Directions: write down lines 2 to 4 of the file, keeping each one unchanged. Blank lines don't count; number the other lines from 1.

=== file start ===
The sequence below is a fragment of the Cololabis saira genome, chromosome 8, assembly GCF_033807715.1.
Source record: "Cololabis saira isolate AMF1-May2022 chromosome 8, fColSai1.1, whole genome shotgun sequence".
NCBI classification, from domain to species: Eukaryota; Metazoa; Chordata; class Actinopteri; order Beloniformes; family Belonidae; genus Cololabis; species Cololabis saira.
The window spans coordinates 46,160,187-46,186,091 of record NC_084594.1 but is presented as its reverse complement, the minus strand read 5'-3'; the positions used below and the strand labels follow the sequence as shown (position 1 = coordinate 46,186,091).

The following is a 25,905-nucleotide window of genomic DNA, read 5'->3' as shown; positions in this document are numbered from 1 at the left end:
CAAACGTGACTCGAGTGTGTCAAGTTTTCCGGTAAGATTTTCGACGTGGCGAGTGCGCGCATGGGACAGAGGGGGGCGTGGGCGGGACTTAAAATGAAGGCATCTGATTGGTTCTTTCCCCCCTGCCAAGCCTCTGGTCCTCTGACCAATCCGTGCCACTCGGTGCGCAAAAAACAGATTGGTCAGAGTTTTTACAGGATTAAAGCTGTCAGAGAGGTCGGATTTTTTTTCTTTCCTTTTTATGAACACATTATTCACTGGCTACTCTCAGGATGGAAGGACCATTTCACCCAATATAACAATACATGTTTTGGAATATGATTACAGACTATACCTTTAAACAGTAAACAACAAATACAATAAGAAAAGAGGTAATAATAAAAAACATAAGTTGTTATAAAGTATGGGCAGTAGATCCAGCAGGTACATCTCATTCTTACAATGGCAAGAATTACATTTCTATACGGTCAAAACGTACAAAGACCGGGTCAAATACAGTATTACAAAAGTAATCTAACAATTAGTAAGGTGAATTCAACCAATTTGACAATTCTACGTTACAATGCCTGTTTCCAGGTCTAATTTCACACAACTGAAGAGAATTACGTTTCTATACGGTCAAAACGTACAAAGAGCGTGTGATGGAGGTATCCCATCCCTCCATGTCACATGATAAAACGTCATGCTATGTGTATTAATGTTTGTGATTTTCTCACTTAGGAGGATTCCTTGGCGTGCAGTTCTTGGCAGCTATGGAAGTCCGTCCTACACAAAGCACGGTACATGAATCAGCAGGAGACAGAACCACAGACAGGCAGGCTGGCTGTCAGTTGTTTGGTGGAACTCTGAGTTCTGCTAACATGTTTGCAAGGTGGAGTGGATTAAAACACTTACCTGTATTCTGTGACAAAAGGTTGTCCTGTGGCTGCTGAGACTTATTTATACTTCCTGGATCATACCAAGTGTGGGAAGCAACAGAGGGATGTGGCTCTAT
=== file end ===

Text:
Source record: "Cololabis saira isolate AMF1-May2022 chromosome 8, fColSai1.1, whole genome shotgun sequence".
NCBI classification, from domain to species: Eukaryota; Metazoa; Chordata; class Actinopteri; order Beloniformes; family Belonidae; genus Cololabis; species Cololabis saira.
The window spans coordinates 46,160,187-46,186,091 of record NC_084594.1 but is presented as its reverse complement, the minus strand read 5'-3'; the positions used below and the strand labels follow the sequence as shown (position 1 = coordinate 46,186,091).